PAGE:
Your IndustryDec 16 2015

We’ve come far, but we have more work to do

Search sponsored by

At this time of year I usually reflect on the past year and what the future year will hold for the advisory profession, but this year I am going to look at a longer timeframe as this will be my last column for this newspaper.

I have been writing for Financial Adviser for over 20 years, during which time the profession has seen monumental changes, including in the area of careers, education and professionalism.

For me the most significant change has been the journey towards greater professionalism. In 2000 I was privileged to lead the Society of Financial Advisers. For the benefit of newer readers, Sofa was one of the two leading advisory bodies (the other being the LIA) that eventually merged to create today’s Personal Finance Society.

In my year as chairman of Sofa I predicted a time when Sofa members would gain chartered status, which would become the aspirational level of most advisers. At the time many mocked my view, yet today we have not only thousands of chartered financial planners but also chartered firms.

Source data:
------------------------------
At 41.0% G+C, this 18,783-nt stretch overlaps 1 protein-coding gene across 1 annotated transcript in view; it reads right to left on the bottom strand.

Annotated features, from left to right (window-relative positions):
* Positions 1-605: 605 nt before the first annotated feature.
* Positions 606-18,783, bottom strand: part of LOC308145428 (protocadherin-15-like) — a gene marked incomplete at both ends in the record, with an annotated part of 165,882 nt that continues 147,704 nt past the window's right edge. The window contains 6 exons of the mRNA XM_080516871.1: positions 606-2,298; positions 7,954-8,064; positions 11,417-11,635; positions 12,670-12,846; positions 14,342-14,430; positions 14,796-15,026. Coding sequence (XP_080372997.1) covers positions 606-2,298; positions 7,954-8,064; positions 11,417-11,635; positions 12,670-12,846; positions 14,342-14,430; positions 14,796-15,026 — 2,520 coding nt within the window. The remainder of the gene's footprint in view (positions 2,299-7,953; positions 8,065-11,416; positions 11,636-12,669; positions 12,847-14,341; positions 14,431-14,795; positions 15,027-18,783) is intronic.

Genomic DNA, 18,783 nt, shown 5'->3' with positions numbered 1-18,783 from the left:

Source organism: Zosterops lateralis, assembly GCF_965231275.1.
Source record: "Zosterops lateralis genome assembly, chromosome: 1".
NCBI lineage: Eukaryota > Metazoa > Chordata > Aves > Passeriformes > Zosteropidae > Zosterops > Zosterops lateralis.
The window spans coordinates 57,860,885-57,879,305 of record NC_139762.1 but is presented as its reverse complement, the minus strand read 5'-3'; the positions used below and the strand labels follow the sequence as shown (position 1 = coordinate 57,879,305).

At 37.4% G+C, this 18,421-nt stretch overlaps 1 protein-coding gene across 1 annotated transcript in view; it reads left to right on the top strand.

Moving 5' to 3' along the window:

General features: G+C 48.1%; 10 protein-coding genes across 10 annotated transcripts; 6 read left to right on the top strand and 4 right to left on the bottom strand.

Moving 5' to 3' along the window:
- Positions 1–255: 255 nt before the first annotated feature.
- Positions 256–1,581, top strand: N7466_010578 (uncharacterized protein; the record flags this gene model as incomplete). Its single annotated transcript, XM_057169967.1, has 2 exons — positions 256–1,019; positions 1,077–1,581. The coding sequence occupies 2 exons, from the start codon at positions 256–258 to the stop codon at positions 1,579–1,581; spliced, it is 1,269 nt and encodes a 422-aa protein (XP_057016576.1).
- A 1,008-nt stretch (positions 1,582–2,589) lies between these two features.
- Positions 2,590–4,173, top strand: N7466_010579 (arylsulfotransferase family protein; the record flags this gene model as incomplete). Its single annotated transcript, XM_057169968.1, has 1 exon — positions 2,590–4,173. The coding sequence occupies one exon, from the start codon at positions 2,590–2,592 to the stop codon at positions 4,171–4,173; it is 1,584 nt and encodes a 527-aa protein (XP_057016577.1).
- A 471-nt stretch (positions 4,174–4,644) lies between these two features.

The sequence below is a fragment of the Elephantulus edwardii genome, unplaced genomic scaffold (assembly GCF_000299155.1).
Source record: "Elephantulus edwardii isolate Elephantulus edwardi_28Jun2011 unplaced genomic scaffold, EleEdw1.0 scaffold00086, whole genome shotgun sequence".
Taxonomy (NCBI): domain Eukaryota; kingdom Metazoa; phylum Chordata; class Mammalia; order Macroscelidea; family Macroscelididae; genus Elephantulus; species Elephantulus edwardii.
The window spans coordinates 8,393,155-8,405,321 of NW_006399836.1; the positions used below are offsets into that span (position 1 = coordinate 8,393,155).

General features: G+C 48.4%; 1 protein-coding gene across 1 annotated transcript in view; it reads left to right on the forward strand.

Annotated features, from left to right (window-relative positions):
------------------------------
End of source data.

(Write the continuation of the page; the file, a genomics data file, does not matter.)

Back then I also said that we would have a smaller but more qualified advisory sector in the future, but even I did not anticipate how low the number would become. Back in 2000 there were over 100,000 advisers, while today the FCA tells us that there is only roughly a quarter of this number. Back in the 1980s and early 1990s advisory numbers even hovered around 300,000. Some were part-time, few held formal qualifications, and commission and high-charging products were decisively the norm. Thankfully today we have a cleaner, fairer industry, supported by a true advisory profession.

Good news? Well, yes and no. No one could be more proud than I am of the educational developments that have taken place, or the way that advisers and planners have risen to the challenges, but I am equally disappointed with the low numbers we now have serving the public, and I greatly fear for the financial well-being of our country because of this. Put simply, we now have a mistrusting public who have little contact with advisers and a low opinion of what we do, and unfortunately this view is still sometimes shared by the government and occasionally even our regulators.

Looking forward we need three distinct outcomes:

1. A chartered profession that offers a financial planning service to those who need and can afford it. I believe that we are largely on the road to achieving this.

2. A simplified advice service offering a range of simple products as I have described over the last few months in this column.